What does clicking your back do, and how helpful is it?
As usual there is no simple answer to this question, and having taken a fresh look at the research relating to the effects of High Velocity Thrust (HVT) I am left scratching my head as to how to make sense of it and relate it to the lay person.
When I was at college we were taught that when we delivered an HVT to a joint – the object of which is to create a cavitation, or gapping of the joint surfaces at high speed which leads to the clicking sound, we were “unlocking” or “releasing” a joint that had somehow become locked or stuck. In my latter years at college the idea of entrapment of the articular capsule surrounding the joint became prevalent. Then as we understood better what the clicking sound was – fracturing of the synovial fluid as the joint surfaces gap – there was talk of this effect allowing a temporary increased range of movement at the joint that was to be taken advantage of to stretch surrounding tissues.
So what does the current body of evidence tell us? What we can say is that the effect of the HVT is a neurophysiological one – rather than a mechanical one – and that all of the effects listed above are unlikely to be occurring; in fact I’ll go so far as to say “not” occurring. The delivery of an HVT to a spinal joint or joints seems to modulate the neural circuits associated with pain output via neurotransmitters like oxytocin, serotonin, endocannabinoids, and endo-opoids – to name a familiar few. And these “immediate” effects have been measured in repeatable studies.
I’m reassured to an extent that one of the tools in my osteopathic toolkit that I use, and have used, for almost two decades, has been shown to have some value clinically. The potential problem with these studies is that they measure only the immediate effects. So while HVT has an immediate measureable effect on pain relief, so do lots of other things like simple touch, kinesio-taping, acupressure, to name a few. More obscurely, another study measures “the immediate effects of improved active mouth opening after hamstring stretching” and finds a significant immediate effect. The point being that an immediate effect doesn’t necessarily translate to clinical significance, i.e., whether it has a real genuine, palpable, noticeable effect on the patient’s daily life and ability to function. We don’t yet have the research to say that this is the case.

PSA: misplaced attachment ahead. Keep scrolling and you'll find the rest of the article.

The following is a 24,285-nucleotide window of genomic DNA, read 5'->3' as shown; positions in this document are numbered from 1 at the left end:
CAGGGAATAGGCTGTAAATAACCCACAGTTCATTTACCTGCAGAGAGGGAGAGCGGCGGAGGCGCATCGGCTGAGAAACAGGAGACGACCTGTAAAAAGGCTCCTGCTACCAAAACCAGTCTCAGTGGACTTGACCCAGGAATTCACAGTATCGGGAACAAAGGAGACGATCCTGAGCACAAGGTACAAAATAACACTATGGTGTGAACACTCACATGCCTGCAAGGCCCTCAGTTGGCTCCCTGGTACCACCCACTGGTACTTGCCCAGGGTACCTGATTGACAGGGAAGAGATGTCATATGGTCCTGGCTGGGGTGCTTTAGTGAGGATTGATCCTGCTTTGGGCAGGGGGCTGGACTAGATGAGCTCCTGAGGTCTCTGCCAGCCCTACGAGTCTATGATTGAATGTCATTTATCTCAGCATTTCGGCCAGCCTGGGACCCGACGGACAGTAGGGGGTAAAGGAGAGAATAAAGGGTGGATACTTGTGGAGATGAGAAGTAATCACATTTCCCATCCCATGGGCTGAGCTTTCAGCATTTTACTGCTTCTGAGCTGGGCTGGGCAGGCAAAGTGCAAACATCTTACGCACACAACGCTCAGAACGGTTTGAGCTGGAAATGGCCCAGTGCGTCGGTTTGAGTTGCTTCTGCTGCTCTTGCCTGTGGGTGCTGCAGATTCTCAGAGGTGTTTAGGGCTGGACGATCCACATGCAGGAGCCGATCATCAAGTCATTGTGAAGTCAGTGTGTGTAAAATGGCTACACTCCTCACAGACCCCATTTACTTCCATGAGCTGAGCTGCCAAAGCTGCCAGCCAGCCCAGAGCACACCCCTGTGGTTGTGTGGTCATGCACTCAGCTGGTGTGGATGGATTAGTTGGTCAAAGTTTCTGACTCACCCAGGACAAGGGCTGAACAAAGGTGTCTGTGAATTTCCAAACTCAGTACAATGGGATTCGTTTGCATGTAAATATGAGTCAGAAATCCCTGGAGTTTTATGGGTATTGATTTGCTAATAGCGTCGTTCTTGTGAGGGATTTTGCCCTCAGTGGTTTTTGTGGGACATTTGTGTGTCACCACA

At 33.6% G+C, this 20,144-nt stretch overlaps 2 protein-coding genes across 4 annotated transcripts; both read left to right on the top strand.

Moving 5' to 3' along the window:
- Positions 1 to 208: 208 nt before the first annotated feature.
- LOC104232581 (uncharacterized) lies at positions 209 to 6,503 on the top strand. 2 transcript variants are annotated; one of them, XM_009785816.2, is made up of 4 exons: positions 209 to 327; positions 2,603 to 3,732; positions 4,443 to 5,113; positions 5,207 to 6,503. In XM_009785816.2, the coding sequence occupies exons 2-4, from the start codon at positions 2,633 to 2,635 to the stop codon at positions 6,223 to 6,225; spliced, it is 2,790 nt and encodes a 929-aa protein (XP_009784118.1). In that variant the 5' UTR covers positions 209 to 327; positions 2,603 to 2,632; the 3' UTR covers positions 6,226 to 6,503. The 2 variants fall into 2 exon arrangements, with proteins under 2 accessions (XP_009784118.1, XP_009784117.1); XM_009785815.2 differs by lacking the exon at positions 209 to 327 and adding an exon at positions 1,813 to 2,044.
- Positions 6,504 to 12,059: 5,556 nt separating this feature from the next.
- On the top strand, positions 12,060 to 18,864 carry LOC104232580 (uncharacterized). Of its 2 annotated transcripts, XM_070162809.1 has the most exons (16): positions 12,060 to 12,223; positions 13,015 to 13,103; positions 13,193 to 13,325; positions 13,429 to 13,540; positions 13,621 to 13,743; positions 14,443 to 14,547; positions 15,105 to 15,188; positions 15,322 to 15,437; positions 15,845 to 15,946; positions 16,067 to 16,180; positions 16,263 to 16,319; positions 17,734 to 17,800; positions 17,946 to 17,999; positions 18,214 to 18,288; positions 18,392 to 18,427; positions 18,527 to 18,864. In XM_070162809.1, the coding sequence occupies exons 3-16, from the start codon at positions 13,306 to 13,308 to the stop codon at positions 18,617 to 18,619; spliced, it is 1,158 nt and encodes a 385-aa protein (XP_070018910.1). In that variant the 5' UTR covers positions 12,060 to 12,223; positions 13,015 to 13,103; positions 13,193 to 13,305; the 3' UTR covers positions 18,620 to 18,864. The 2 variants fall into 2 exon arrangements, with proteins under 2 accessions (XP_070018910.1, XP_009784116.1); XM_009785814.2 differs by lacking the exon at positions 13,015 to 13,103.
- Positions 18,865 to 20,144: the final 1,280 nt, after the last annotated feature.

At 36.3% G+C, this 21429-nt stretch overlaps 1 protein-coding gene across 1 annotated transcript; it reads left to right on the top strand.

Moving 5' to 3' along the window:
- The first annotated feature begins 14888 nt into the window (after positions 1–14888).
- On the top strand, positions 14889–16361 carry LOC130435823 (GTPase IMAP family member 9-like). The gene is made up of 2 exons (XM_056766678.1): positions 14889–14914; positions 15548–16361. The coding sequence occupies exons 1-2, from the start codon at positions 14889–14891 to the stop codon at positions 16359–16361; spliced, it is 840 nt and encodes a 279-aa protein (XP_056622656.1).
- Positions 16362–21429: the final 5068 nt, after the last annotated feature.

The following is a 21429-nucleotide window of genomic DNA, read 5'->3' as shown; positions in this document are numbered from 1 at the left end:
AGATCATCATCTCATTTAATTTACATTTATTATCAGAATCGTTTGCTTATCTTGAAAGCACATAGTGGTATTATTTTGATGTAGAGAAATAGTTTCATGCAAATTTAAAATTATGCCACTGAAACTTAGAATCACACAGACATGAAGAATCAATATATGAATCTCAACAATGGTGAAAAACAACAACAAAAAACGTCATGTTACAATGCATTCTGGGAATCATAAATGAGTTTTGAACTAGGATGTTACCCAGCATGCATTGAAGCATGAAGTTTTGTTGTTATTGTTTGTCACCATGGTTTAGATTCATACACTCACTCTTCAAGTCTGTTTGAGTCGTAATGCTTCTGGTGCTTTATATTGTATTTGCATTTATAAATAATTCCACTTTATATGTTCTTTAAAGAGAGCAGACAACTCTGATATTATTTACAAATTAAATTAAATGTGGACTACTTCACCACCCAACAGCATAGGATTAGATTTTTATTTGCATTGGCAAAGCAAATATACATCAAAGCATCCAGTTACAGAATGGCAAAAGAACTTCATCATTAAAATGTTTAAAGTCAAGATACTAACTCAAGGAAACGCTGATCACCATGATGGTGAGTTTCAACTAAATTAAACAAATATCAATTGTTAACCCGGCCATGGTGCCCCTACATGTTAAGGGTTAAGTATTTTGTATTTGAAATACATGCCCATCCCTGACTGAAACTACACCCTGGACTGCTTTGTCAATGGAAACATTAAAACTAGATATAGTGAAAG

I have to admit that the current evidence base we have on HVT leaves me feeling uncomfortable about my own practice and the circumstances in which I currently deliver HVTs or thrusts to joints. There is no doubt that some patients like and respond well to being “cracked”, as it is often expressed in lay terms. Indeed, a patient who comes with an expectation that what is required for them to recover is for the painful part to be clicked is unlikely to feel better without that eventuality. Expectation and placebo effects add further complexity to the issue and speak to the importance of educating patients about the effects of manual therapy.
And while I have come to use HVT less as science has revealed more about pain, biomechanics and neurophysiology, it is hard to let go of a tool that I have long found to be useful, in spite of a misguided belief about what it was doing. I will continue to use HVT albeit with careful consideration as to whether it is clinically justifiable in each circumstance.
It is not that HVT is an inherently wrong or dangerous thing to be doing to patients – though there are many circumstances in which it definitely shouldn’t be used – but it can, in some circumstances, get in the way of a patient recovering. An understanding that nothing in ones’ spine needs unlocking, putting back, or releasing, is a much better starting point for any therapeutic, rehabilitation process.